"Designing a database" - sometimes called normalizing your data - sounds complex, but in fact is usually just a matter of doing three things:
- Identifying fields
- Eliminating duplicate fields
- Eliminating duplicate data
Naturally there is some subtlety to this, and you may well find your design changes over time – both as you find 'cleaner' ways of implementing the design, and to keep up with changes in requirements. Don't worry too much about the need for changes – the system is designed with that in mind, and will work with you, enabling you to modify your structure without losing any data you have already loaded into the system.
As we have already seen, a database is made up of Tables and Fields. The first job is to identify what these should be. The second job is to see if we got it right, and if not, tweak it until it is.
This may sound luddite, but the design is best done on paper, and only when it's clear on paper, should you start configuring it in your site.
So, blank sheet of paper to hand, where do you start? First off, make a list of the types of things you want to store information about. These will hopefully turn out to be the names of the various Tables. Then, against each Table, make a list of the types of information you want to store. These will become the Fields.
The likelihood is that there will initially be some duplication in the Field names, and the trick is to try to eliminate these duplicates by moving these duplicate items off into a different Table, and linking across to them with a relationship.
This is best explained with an example:
A vehicle hire company needs a database of their vehicles.
The initial design identifies that they manage two types of things: Cars, and Buses.
For each Car they need to know the Registration number, Model, Number of passengers.
For each Bus they need to know the Registration number, Model, Carrying capacity and Height.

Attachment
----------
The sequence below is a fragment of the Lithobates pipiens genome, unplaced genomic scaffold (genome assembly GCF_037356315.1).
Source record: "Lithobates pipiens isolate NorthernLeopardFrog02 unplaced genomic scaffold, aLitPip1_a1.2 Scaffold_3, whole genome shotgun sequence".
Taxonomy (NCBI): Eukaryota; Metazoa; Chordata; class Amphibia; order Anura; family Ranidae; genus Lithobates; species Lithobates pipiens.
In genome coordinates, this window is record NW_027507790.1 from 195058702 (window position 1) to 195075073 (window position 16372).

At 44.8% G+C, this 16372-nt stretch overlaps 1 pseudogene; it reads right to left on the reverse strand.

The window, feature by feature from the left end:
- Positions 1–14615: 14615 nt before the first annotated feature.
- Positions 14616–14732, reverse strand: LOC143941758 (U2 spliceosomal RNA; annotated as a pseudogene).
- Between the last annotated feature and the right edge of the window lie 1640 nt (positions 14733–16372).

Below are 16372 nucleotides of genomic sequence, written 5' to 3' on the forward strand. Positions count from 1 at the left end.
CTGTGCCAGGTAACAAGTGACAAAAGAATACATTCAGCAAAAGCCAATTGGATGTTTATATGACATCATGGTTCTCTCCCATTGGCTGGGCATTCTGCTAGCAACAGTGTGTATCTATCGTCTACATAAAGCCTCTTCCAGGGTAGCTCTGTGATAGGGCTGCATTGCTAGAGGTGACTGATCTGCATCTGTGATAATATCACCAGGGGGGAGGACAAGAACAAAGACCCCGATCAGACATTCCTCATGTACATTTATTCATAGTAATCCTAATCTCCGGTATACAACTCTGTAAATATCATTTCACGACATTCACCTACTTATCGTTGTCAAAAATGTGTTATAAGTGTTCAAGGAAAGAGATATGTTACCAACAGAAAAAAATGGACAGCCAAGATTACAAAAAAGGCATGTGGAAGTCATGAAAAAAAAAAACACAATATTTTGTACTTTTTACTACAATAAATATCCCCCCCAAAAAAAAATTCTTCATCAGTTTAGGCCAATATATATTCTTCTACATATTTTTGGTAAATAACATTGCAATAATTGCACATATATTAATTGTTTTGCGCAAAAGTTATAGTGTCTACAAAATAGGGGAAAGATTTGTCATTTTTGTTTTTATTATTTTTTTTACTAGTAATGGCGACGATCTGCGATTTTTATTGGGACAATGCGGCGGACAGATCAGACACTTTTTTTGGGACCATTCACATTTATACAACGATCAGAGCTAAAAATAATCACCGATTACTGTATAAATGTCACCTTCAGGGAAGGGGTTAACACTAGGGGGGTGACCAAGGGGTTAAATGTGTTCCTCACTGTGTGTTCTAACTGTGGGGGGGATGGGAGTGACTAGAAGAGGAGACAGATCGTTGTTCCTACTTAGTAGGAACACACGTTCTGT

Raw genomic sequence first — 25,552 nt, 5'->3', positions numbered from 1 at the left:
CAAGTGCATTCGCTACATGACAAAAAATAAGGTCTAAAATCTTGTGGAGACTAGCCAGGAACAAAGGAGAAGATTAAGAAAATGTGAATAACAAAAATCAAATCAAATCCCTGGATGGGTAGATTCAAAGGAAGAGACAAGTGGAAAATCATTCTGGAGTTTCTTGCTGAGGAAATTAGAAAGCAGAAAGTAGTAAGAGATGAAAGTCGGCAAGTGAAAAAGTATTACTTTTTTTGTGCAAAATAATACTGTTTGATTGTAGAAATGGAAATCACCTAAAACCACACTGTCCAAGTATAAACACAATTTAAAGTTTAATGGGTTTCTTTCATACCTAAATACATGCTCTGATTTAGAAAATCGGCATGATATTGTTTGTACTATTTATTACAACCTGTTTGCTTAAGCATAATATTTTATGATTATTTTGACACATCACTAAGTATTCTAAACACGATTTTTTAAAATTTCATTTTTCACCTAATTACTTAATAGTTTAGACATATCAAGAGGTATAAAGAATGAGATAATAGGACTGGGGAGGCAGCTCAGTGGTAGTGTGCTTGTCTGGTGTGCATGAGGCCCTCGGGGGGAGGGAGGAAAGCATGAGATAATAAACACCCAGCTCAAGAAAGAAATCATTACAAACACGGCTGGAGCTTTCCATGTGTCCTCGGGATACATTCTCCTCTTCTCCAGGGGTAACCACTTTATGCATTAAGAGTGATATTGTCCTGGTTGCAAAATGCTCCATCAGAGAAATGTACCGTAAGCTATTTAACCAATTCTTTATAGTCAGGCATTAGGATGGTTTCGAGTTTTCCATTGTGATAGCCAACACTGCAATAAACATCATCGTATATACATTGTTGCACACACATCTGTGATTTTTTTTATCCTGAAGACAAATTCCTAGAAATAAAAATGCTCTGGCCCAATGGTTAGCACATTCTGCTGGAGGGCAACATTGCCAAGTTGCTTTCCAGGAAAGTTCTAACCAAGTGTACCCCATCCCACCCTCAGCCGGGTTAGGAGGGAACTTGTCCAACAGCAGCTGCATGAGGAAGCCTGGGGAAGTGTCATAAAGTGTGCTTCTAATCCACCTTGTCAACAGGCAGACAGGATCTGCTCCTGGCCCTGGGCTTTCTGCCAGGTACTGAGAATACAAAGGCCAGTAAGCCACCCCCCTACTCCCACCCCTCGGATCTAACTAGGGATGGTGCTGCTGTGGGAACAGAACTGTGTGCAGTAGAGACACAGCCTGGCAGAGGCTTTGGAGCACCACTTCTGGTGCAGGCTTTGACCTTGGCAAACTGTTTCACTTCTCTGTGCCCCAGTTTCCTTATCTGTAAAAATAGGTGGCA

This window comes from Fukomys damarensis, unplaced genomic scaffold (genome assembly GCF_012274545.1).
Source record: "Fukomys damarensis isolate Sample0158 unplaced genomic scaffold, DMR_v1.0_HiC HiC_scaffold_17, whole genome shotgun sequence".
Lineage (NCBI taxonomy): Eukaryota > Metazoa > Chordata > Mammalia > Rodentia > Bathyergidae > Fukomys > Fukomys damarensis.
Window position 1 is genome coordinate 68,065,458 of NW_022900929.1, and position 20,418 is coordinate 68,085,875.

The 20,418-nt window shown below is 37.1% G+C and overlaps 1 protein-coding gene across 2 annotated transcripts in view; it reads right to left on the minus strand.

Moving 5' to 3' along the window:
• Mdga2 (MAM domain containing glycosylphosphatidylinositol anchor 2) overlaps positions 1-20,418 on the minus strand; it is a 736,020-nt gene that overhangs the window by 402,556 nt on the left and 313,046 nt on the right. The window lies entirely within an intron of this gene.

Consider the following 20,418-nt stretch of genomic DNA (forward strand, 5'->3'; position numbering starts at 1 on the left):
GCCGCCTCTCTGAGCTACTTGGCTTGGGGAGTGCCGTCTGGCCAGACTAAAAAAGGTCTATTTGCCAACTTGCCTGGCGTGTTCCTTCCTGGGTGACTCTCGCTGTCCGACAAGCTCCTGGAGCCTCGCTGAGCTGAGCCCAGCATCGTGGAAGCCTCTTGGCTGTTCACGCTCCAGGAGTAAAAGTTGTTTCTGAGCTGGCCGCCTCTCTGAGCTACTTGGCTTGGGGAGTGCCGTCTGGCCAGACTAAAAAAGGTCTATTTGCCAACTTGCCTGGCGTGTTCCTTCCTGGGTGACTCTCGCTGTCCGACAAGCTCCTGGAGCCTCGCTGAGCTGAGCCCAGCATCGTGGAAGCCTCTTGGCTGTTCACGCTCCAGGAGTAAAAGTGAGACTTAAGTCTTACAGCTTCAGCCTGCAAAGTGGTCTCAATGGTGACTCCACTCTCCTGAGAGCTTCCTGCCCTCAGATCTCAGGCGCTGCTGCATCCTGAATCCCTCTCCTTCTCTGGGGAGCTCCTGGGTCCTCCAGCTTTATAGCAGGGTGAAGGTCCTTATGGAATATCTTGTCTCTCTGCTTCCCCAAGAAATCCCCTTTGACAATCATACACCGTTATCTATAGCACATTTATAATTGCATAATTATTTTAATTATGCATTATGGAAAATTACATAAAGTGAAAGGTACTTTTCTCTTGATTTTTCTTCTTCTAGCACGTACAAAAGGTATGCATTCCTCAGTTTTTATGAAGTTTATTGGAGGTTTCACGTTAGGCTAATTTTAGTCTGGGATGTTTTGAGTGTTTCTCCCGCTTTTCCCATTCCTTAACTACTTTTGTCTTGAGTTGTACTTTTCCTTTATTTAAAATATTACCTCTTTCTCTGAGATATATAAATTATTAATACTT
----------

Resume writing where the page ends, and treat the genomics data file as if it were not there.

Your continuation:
Now you could create a database with two Table: "Car" and "Bus" with individual sets of fields, however it's clear that there's an overlap in the information being stored. (What's more, it likely we'll be using the information from both Tables in similar ways, so we could end up with creating duplicate Queries down the line if we're not careful).
So, to avoid the duplicate fields, we'll replace them with a single Table, "Vehicle", which contains all the fields.
We also need a field to say which type of vehicle it is (Car or Bus) since we originally knew this implicity from the Table names, but don't otherwise have it since we've combined the Table.
Number of passengers
We have now eliminated the duplicate fields, so it's time (still on paper) to see how it looks with some data in it.
|Reg ||Model ||Type ||Passengers ||Capacity ||Height|
|AB123 ||Transit ||Bus|| ||50 ||1.2|
|34DSE ||Focus||Car ||4 || || |
|54ESA ||Focus||Car ||4 || || |
|TR453 ||Transit ||Bus|| ||50 ||1.2|
|GT546 ||Shorty||Bus|| ||52 ||1.3|
It's clear that we are repeating ourselves. Whenever we say Transit, we know that the rest of the fields will be the same. This is bad news, since it is increasing both the work required to enter the data, increasing the possibility of error and inconsistency as the information is added, and making it tedious should the information need to be changed later on.
What we need to do is to separate out the repeating information into a separate Table. In this case, the field that defines what the rest of them will be is the Model field, so this is the one we'll promote into being its own Table:
Note that we have still got a Model field in the Vehicle Table, but now it isn't a text field containing the name of the model, but a Recordlink field, to identify which record in the Model Table contains the rest of the information. The Model Table now has a Name field, which contains the name of the model.